Last time I wrote about my first efforts at weight control as a teenager. I experienced some success being careful about my diet while spending a summer planting pineapples in Hawaii.
Back to my regular routine, I quickly regained some of the weight I’d lost in Hawaii. But only some of it. Over the next couple of years, I worked at a fast food restaurant and at a grocery store. I spent my summers working on Boy Scout camp staff, which imposed a fair amount of physical activity. I wasn’t very careful about my diet during this time.
While serving as a missionary in Norway, I again began putting on weight. While Norway is commonly perceived as somewhat Spartan, they’ve got some delicious dishes and treats. Finally, one of my companions convinced me to be careful about my food intake and to take up jogging. That helped me maintain my weight.
Back home in the U.S., I found that jogging at 4,500’ above sea level is a lot harder than jogging at sea level. I slacked off on working out and I didn’t watch my diet much. I led a busy life that included school and work. Eventually I got started on a regular aerobic routine. I still didn’t watch my diet. I knew I could stand to lose 15 lbs. But my physical activity was helping me maintain my weight.
Marriage and home ownership changed all of that. I no longer found time to work out. My wife’s cooking was wonderful. During the first year of marriage I packed on 40 lbs! It really freaked me out, because I kept on gaining. The trajectory didn’t seem to be leveling off. I kept buying bigger clothes.
One day I saw an infomercial for a program called The Neuropsychology of Weight Control. I had never bought anything from an infomercial. But this program offered a 60-day money back guarantee. And I was getting desperate.
Once I received the program, I went at it full tilt. In fact, I can now see in hindsight that I became downright fanatical about it. My overboard dietary evangelism couldn’t help but annoy friends and family members.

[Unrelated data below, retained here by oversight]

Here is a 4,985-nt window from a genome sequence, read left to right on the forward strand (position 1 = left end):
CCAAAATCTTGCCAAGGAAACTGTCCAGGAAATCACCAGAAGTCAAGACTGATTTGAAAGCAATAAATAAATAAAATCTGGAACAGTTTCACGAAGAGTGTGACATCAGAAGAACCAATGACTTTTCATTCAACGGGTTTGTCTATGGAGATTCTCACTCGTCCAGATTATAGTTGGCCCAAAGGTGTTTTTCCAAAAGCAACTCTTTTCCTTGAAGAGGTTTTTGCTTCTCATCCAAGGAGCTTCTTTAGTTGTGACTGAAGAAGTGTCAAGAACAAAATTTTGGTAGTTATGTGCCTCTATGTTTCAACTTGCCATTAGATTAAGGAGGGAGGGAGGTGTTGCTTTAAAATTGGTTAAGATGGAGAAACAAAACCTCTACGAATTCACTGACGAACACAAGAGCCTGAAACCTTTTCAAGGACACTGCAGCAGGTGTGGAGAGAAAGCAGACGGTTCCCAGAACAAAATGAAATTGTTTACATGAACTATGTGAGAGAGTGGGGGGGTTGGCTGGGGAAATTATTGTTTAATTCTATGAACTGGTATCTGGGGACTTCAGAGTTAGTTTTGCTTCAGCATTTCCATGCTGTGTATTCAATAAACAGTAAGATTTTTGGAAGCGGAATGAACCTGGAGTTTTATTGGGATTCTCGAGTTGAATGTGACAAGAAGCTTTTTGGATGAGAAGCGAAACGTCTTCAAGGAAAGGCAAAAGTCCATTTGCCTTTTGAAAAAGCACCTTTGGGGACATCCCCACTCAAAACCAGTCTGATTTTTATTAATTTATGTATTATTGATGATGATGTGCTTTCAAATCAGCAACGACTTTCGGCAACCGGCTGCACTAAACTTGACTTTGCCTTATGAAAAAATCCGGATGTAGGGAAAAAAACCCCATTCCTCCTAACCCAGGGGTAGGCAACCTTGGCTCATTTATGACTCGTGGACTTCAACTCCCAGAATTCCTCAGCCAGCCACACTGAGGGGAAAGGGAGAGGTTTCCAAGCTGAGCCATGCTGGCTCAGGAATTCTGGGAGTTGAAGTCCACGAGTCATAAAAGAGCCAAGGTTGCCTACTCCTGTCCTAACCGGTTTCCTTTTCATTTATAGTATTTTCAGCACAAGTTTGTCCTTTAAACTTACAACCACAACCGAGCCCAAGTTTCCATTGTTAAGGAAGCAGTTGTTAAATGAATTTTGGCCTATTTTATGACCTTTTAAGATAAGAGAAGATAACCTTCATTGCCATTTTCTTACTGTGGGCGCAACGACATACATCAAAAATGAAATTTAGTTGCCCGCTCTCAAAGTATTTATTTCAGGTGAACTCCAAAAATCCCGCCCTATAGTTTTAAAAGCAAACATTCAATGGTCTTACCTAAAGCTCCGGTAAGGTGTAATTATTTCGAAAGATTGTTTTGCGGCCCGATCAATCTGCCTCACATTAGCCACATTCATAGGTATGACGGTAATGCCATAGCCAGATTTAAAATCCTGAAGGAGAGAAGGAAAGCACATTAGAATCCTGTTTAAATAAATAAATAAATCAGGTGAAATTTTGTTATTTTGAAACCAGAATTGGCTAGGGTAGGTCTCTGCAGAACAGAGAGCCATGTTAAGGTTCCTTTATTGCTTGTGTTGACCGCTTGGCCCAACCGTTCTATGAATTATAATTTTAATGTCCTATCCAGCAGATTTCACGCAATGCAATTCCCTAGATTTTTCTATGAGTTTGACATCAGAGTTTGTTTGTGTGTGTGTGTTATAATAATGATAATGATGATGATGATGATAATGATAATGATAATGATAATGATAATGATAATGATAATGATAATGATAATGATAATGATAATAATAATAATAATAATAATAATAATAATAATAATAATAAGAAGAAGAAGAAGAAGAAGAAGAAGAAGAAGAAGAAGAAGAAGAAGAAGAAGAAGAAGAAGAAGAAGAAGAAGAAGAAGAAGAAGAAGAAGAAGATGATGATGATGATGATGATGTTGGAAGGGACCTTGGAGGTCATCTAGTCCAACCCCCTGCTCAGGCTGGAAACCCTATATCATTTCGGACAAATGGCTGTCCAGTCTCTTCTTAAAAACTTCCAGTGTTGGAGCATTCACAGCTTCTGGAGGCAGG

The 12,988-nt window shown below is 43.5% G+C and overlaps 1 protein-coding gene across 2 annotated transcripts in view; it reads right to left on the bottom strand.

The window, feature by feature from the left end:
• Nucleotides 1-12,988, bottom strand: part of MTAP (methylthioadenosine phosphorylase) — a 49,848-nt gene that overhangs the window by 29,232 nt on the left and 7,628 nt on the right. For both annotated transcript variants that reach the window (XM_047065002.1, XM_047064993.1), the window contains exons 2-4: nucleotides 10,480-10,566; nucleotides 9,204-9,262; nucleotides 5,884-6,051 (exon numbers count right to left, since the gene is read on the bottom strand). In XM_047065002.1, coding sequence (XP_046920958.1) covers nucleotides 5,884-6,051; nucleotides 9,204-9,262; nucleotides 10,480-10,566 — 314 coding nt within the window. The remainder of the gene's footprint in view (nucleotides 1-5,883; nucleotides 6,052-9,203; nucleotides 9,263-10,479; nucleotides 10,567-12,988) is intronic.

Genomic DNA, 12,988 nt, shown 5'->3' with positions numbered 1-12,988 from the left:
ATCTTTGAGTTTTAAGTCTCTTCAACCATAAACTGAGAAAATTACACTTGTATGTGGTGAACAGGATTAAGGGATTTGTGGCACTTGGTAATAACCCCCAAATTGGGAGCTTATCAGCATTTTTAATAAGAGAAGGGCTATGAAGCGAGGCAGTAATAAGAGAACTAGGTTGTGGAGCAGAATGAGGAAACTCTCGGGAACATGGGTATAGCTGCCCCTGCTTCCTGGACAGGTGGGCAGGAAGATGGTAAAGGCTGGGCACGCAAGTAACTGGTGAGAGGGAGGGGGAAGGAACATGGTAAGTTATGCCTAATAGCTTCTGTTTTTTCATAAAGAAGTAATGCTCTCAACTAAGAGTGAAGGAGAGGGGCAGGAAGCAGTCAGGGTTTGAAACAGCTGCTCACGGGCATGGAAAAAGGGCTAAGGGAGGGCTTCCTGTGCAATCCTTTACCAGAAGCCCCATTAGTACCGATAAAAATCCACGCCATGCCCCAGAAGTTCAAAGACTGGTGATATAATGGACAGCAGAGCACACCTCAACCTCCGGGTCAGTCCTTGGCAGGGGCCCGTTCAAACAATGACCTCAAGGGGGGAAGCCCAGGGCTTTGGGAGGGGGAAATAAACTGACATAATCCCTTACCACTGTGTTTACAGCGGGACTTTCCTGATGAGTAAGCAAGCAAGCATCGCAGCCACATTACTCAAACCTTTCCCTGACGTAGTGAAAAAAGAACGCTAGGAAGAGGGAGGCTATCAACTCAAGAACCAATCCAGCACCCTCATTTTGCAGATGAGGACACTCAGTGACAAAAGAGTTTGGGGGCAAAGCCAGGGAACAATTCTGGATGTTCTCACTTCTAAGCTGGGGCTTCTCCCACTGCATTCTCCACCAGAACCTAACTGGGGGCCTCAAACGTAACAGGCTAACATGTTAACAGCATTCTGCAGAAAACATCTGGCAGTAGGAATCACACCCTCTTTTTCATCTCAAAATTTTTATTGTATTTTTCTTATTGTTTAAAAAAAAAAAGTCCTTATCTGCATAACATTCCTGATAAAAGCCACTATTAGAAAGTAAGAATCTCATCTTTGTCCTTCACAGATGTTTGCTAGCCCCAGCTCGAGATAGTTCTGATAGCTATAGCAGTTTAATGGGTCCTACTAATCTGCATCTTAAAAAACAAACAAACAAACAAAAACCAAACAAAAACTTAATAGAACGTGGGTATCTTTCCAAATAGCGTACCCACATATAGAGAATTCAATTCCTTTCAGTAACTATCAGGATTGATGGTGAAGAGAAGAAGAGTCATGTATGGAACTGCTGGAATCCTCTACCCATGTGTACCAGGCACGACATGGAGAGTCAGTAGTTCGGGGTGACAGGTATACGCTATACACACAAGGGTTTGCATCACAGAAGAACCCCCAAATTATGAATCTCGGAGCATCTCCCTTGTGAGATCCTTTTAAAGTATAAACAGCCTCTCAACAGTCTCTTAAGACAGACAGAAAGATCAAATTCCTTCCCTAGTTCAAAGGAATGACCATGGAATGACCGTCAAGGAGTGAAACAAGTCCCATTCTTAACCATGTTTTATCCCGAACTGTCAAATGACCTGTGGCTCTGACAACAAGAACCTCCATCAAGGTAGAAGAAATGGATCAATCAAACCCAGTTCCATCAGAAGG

The program included three elements: diet, exercise, and mental imaging. The diet was high in complex carbohydrates, somewhat low in protein, and very low in fat. Refined carbohydrates and saturated fats were to be strictly avoided. It was thought to be best if the minimal fats consumed came from polyunsaturated sources. This kind of diet was all the rage at the time and is still officially promoted by most government sources.
The exercise program was straightforward. Just do one hour of aerobic fitness walking each day. The program included a number of mental imaging exercises that were designed to employ as many senses as possible in perceiving oneself to be fit and slender.
By obsessively following this program, I saw very good results within 60 days. So I didn’t bother to try to get my money back. On the contrary, I tried to get others to purchase and use the program. Over the space of a year I dropped 60 lbs. I leveled off after having dropped 10 inches in pant waist size. My waistline was smaller than it had been when I was 16.
Having experienced such dramatic results, I stuck to this plan for many years. I eventually transitioned to using a Nordic Track cross country ski exerciser on many days to reduce impact and to get out of the elements.
Next time: Finding ways to maintain my weight